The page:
Keeping My New Year’s Resolution Or How I Accidentally Became a Black Belt

New Years Resolution

Katherine White
One with Heart Program Coordinator

How is your New Year’s resolution going? If you are like most people you may already be starting to backslide. Why is it so difficult to stick to those resolutions? More importantly, what can I do to accomplish the goals I set for myself this year?

Twenty four years ago my New Year’s resolution was to start training martial arts. I was a young mother, just had my second child, and was very motivated to feel safer, stronger and more confident about protecting myself and my children. I had never done anything like martial arts, but it seemed like a good way to achieve this goal and to get back in shape at the same time.

Setting goals usually means starting something new or changing an old pattern of behavior. Replacing habitual behavior with new behavior requires more than just thinking about it. It requires changing our thinking. In other words ‘default thinking’ is what we fall back on when faced with a challenge, choice or decision. Once the holidays end and the demands of day to day life kick in again, our default thinking leads us right back into old patterns of behavior unless we have a strategy for making different choices. Change requires that we rewire the neuro pathways to the brain and create new default thinking.[i] Sounds complicated, but here are five simple tips for making positive choices that will help you reach your goals.

  1. Be honest. Set goals that matters to you. There is a difference between a goal and a fantasy. A goal is something meaningful you are willing to work for. A fantasy is an idealization you think about. If you have never run before, maybe running a marathon in 6 months is more of a fantasy than an honest goal at this moment.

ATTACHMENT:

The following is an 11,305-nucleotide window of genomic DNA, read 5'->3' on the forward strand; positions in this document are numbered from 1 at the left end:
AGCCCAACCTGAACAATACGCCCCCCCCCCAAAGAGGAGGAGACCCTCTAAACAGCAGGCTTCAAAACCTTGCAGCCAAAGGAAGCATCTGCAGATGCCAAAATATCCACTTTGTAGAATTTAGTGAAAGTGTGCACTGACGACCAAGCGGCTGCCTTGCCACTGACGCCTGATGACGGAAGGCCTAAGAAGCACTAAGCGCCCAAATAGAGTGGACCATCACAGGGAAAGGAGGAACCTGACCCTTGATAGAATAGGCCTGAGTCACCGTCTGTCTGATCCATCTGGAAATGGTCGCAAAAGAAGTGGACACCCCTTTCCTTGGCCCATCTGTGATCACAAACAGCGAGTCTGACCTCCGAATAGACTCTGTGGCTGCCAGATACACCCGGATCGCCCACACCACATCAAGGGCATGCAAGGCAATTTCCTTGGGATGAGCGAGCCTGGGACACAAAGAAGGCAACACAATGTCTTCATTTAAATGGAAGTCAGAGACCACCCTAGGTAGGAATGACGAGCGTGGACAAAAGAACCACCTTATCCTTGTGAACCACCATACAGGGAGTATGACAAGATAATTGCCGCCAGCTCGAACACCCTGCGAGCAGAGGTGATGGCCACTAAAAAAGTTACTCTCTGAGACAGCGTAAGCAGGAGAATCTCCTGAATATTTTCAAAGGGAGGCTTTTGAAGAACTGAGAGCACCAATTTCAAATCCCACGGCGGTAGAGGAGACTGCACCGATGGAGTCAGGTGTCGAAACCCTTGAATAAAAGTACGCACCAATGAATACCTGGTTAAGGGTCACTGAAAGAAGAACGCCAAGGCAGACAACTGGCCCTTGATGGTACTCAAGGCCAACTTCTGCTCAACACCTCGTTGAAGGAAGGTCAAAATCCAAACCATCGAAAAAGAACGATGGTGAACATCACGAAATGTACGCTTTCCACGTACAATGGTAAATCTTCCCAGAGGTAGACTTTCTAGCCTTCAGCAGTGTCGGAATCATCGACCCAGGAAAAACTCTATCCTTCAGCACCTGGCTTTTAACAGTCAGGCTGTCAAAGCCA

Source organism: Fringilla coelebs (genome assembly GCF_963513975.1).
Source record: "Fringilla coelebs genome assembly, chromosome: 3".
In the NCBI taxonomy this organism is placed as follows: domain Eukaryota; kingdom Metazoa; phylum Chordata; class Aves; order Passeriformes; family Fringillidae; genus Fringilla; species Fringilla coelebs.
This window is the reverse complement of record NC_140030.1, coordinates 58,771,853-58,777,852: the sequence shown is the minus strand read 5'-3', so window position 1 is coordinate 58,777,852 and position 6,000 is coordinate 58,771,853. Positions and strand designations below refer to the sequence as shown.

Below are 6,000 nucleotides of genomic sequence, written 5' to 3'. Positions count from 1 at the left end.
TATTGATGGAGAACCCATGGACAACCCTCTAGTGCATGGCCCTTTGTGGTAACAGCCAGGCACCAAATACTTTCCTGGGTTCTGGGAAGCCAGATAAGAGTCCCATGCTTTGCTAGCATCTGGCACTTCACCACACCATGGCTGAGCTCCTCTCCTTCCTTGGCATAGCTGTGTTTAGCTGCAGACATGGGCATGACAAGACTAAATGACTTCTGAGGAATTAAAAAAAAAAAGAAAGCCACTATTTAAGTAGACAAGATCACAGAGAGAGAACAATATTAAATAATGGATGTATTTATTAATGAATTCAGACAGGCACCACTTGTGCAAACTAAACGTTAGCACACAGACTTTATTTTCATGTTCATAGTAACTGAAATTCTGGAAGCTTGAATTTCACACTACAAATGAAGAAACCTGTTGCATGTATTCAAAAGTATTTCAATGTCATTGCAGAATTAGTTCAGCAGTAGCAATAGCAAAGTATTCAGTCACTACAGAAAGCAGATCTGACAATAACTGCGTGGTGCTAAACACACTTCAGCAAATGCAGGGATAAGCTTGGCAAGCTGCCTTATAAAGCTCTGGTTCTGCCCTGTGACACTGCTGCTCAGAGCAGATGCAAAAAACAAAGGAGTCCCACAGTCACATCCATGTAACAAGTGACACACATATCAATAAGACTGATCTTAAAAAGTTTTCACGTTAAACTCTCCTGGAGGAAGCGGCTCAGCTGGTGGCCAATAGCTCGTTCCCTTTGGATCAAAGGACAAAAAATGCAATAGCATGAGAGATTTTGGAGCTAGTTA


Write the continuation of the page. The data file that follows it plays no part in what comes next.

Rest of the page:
My goals, to learn self-defense and get into shape, were important to me. I was not immediately focused on becoming a black belt. I had never trained martial arts and had no idea what that even meant.  If you begin training martial arts with the fantasy of becoming a black belt, that’s great, but it may be easier to stay on track if you also have more immediate goals that keep you motivated along the way.

  1. Get real. When there is something you would like to accomplish, recognize there may be obstacles and have a strategy for working through them. This will help you focus your attention and make your goal a priority. Gabriele Oettingen in her book Rethinking Positive Thinking presents a strategy called “mental contrasting” in which you combine a positive image of the future with recognition of obstacles that may stand in the way of getting there. Her studies show that people who employ this ‘get real’ strategy to positive thinking were much more likely to reach their goals[ii]

Before I started training I knew, with two babies at home, my biggest obstacle was finding time to do something new. I negotiated a schedule with my husband, then I prioritized. When I had free time you were more likely to find me training than having coffee with the new mom’s group. With planning, finding time to train was an obstacle that never became a permanent barrier.

  1. Be yourself. Do what resonates with you. If your goal is to read more, read books you like. If your goal is to get into shape, find physical activities you enjoy. Each year one of the top New Year’s resolutions is to get into shape. A big reason people backslide is they find working out boring. The answer is do a workout that is compelling.